It’s quite a rosy way of looking at what we do, I’d say, writing as an act of giving—if only to one person, a single “willing and prepared hearer,” to borrow from Robert Louis Stevenson. And it isn’t so naïve. After all, it’s often been said there’s an audience for everything, for every creative offering. As we look and click around, glimpsing comments on various YouTube videos, there is often the suggestion that this postulate is true.

I do wonder what sorts of gifts we’ve all been working on this holiday season, who will be their most affected recipients. And how to best go about finding those recipients. Another post, I suppose.

And what was the problem?

by Kimberly Shelby-Szyszko

I met a playwright at a party, she was half-dead. She wasn’t drinking. But she was having trouble keeping the lines on her face in order. “Are you okay,” I said. I didn’t ask, even nodded my head. She was neck-to-toe in grey, and I was at the top of a staircase, so I figured we might have an understanding.

She explained that she couldn’t get a grip on her personal statement – which sounds much like one doesn’t know who she is, doesn’t it? No, in her applications to the litany of must-get-ins, into which she presumably never got, it’s that she never felt she knew what they wanted. They. Narrow or broad. Long or short. Casual or formal. Specific or general.

She was in between what we un-ironically call submission deadlines and had come to the soiree to escape the uncertainty, but it was not working. Amid all of the faces, smirking, wowing, grimacing, scanning as they encountered other faces, foods and beverages, she was again and constantly faced with “what do they want?” Really want. Tremendous, the secrets these expressions hold. On the face, and on the paper. Describe your role . . .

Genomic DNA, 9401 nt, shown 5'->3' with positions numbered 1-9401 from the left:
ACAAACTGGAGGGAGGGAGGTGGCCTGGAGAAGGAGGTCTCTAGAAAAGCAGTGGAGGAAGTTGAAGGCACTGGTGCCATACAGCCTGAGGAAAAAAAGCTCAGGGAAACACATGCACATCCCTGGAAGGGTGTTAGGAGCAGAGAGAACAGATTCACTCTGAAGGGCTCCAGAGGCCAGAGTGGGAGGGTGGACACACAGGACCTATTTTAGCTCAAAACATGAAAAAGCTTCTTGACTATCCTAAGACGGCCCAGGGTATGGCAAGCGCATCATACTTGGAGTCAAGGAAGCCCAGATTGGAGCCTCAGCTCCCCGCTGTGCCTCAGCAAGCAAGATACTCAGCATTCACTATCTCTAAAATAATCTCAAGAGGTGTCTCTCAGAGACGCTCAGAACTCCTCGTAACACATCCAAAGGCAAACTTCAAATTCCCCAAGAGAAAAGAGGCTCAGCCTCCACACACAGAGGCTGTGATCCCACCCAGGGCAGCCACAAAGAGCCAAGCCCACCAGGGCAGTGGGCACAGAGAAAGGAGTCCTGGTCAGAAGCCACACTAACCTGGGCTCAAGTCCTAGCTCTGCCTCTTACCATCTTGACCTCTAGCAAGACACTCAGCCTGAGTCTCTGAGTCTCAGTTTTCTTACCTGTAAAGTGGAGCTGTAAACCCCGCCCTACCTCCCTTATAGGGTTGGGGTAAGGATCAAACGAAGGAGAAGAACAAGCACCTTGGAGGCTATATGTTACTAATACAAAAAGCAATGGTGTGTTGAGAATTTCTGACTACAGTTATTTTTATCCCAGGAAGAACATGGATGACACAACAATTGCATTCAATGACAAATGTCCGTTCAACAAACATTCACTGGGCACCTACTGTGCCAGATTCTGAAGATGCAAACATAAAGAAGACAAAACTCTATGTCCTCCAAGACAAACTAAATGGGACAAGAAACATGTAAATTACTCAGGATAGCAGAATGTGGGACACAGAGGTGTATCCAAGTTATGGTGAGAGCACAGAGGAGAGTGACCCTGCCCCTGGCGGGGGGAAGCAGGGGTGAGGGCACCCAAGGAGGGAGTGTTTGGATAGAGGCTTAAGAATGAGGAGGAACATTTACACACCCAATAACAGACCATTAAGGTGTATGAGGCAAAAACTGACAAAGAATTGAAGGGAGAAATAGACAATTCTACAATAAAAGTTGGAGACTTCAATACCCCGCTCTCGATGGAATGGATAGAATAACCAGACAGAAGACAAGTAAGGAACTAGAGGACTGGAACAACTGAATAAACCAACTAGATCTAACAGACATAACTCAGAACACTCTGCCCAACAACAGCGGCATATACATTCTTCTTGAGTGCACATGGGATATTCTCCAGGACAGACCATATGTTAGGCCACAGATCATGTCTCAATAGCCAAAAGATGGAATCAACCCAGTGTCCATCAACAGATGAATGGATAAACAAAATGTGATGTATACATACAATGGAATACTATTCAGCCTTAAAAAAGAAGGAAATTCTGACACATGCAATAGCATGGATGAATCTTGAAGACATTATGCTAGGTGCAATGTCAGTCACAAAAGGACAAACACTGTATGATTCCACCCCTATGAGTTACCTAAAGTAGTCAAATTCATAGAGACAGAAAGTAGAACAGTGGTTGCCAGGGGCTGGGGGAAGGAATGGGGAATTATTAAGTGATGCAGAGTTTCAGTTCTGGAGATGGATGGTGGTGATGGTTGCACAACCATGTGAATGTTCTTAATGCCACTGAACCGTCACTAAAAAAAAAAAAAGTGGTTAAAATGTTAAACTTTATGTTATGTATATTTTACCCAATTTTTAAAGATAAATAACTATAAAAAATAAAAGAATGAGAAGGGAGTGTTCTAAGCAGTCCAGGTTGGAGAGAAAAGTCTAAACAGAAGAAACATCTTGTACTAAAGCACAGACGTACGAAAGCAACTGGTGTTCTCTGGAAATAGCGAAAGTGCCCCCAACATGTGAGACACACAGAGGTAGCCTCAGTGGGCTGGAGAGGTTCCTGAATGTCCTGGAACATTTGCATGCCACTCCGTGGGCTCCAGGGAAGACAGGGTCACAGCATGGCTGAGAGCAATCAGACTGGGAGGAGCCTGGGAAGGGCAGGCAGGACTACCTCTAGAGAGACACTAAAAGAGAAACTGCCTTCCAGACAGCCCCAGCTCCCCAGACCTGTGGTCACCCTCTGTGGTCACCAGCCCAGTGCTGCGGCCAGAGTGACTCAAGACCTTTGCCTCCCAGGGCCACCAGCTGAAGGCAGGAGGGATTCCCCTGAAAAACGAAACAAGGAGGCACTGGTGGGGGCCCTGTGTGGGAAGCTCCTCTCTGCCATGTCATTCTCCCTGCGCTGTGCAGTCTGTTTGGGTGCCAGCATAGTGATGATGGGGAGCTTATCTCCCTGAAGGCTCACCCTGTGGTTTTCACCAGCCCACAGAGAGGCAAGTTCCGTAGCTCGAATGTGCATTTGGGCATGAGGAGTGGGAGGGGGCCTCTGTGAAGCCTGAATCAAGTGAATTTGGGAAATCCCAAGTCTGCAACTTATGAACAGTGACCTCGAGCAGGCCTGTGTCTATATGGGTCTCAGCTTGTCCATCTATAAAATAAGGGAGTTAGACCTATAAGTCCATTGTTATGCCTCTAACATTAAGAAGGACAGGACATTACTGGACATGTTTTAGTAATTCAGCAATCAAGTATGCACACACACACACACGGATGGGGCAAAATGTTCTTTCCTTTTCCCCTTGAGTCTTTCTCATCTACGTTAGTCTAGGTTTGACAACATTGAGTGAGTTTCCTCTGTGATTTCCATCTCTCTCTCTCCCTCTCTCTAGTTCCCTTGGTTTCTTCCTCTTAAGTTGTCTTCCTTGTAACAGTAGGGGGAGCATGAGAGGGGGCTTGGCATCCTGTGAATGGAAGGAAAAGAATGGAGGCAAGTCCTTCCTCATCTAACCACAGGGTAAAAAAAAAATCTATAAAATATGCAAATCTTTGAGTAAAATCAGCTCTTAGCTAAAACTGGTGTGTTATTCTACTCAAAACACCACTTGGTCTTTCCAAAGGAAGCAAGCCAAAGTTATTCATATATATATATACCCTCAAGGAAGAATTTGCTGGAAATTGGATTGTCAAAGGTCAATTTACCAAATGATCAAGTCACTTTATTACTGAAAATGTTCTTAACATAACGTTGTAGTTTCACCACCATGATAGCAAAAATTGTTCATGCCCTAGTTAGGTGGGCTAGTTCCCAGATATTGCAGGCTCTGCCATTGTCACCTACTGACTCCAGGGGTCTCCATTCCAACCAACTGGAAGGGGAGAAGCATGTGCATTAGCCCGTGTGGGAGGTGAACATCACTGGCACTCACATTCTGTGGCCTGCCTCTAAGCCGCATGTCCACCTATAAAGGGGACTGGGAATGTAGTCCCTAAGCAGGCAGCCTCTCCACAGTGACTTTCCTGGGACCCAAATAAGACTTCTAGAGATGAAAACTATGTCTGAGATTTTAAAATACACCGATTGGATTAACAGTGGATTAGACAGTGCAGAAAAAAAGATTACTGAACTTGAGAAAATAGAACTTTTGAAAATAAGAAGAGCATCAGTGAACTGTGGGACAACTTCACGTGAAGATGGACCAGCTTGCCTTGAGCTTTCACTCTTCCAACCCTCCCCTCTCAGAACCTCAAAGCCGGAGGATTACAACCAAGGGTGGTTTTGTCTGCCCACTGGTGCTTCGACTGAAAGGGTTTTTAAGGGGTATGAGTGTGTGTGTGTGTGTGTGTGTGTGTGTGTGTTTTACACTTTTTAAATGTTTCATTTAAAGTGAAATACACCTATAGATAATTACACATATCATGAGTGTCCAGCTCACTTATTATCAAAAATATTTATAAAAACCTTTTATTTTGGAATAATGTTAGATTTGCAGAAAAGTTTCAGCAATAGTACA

What do they want? Same question. Similarly unknown people. The sort found in theatre companies, non-profits, corporations, audiences, cities, parties. People.

It was driving her crazy. I asked her, more flippantly than planned, what it was like to care that much. And at 40+, at which point it’s all, I’m told by numerous magazines, water insouciantly dripping from a duck? It was meant to empower her.

She was unamused. “You wouldn’t be here, if you didn’t have the same problem.” Quietly, I considered the nature of my work and almost conceded but then wondered where “here” was. The staircase? The party? The conversation? California? And what, in fact, was the problem? I didn’t decide. I sat next to her, and we said nothing further. Our eyes in tandem, we peered out into the sea of secret wants as the flock of corresponding faces dwindled to fewer and fewer still, maybe mystified.

Then we went home, at least I did, and wrote a play, along with an accompanying statement, about nothing. Except the things I wanted to know more intimately.